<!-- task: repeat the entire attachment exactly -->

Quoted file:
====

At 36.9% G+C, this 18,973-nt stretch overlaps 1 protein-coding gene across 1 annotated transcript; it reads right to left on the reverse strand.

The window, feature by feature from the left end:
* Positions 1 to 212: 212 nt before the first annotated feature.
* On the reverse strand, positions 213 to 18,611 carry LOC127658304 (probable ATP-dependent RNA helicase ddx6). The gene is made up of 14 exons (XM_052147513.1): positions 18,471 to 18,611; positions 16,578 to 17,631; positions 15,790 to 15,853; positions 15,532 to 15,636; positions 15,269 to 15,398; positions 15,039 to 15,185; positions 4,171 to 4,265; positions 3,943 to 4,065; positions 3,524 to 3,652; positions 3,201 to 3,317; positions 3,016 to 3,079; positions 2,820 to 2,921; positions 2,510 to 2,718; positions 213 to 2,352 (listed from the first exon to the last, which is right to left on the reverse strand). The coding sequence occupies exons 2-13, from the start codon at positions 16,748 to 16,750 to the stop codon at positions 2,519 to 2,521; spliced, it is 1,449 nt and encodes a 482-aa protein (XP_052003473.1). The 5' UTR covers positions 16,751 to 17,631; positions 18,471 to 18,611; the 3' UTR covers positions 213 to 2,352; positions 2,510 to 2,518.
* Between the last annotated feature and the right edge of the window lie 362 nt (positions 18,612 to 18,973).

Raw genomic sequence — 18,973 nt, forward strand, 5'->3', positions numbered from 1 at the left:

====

At 36.9% G+C, this 18,973-nt stretch overlaps 1 protein-coding gene across 1 annotated transcript; it reads right to left on the reverse strand.

The window, feature by feature from the left end:
* Positions 1 to 212: 212 nt before the first annotated feature.
* On the reverse strand, positions 213 to 18,611 carry LOC127658304 (probable ATP-dependent RNA helicase ddx6). The gene is made up of 14 exons (XM_052147513.1): positions 18,471 to 18,611; positions 16,578 to 17,631; positions 15,790 to 15,853; positions 15,532 to 15,636; positions 15,269 to 15,398; positions 15,039 to 15,185; positions 4,171 to 4,265; positions 3,943 to 4,065; positions 3,524 to 3,652; positions 3,201 to 3,317; positions 3,016 to 3,079; positions 2,820 to 2,921; positions 2,510 to 2,718; positions 213 to 2,352 (listed from the first exon to the last, which is right to left on the reverse strand). The coding sequence occupies exons 2-13, from the start codon at positions 16,748 to 16,750 to the stop codon at positions 2,519 to 2,521; spliced, it is 1,449 nt and encodes a 482-aa protein (XP_052003473.1). The 5' UTR covers positions 16,751 to 17,631; positions 18,471 to 18,611; the 3' UTR covers positions 213 to 2,352; positions 2,510 to 2,518.
* Between the last annotated feature and the right edge of the window lie 362 nt (positions 18,612 to 18,973).

Raw genomic sequence — 18,973 nt, forward strand, 5'->3', positions numbered from 1 at the left: